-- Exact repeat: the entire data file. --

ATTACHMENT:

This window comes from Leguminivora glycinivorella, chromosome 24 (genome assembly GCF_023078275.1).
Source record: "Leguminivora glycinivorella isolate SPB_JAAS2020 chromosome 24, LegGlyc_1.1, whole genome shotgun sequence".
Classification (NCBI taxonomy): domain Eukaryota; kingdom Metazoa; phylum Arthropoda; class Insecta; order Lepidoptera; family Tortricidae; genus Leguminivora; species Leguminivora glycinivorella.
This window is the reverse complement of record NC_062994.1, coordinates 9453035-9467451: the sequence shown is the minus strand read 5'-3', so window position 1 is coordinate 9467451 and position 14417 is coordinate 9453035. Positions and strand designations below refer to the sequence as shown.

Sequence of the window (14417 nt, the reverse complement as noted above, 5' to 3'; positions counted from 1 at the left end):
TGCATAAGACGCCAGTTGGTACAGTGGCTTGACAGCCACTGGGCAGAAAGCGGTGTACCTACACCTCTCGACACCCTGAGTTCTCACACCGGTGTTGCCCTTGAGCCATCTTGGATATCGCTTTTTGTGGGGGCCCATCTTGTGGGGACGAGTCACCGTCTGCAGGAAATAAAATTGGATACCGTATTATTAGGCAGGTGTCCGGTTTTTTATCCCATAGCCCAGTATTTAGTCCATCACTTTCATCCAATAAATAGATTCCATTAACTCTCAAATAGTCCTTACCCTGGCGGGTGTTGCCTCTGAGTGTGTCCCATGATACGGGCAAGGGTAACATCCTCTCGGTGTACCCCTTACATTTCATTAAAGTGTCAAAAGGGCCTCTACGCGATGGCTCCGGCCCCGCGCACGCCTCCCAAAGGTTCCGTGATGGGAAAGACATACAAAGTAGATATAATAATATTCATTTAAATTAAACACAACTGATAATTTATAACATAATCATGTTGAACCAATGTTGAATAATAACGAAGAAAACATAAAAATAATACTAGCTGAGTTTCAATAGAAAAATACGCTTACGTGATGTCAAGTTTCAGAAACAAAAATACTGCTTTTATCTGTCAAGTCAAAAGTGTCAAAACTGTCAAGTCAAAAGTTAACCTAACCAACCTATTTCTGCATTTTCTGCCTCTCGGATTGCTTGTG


This window comes from Leguminivora glycinivorella, chromosome 24 (genome assembly GCF_023078275.1).
Source record: "Leguminivora glycinivorella isolate SPB_JAAS2020 chromosome 24, LegGlyc_1.1, whole genome shotgun sequence".
Classification (NCBI taxonomy): domain Eukaryota; kingdom Metazoa; phylum Arthropoda; class Insecta; order Lepidoptera; family Tortricidae; genus Leguminivora; species Leguminivora glycinivorella.
This window is the reverse complement of record NC_062994.1, coordinates 9453035-9467451: the sequence shown is the minus strand read 5'-3', so window position 1 is coordinate 9467451 and position 14417 is coordinate 9453035. Positions and strand designations below refer to the sequence as shown.

Sequence of the window (14417 nt, the reverse complement as noted above, 5' to 3'; positions counted from 1 at the left end):
TGCATAAGACGCCAGTTGGTACAGTGGCTTGACAGCCACTGGGCAGAAAGCGGTGTACCTACACCTCTCGACACCCTGAGTTCTCACACCGGTGTTGCCCTTGAGCCATCTTGGATATCGCTTTTTGTGGGGGCCCATCTTGTGGGGACGAGTCACCGTCTGCAGGAAATAAAATTGGATACCGTATTATTAGGCAGGTGTCCGGTTTTTTATCCCATAGCCCAGTATTTAGTCCATCACTTTCATCCAATAAATAGATTCCATTAACTCTCAAATAGTCCTTACCCTGGCGGGTGTTGCCTCTGAGTGTGTCCCATGATACGGGCAAGGGTAACATCCTCTCGGTGTACCCCTTACATTTCATTAAAGTGTCAAAAGGGCCTCTACGCGATGGCTCCGGCCCCGCGCACGCCTCCCAAAGGTTCCGTGATGGGAAAGACATACAAAGTAGATATAATAATATTCATTTAAATTAAACACAACTGATAATTTATAACATAATCATGTTGAACCAATGTTGAATAATAACGAAGAAAACATAAAAATAATACTAGCTGAGTTTCAATAGAAAAATACGCTTACGTGATGTCAAGTTTCAGAAACAAAAATACTGCTTTTATCTGTCAAGTCAAAAGTGTCAAAACTGTCAAGTCAAAAGTTAACCTAACCAACCTATTTCTGCATTTTCTGCCTCTCGGATTGCTTGTG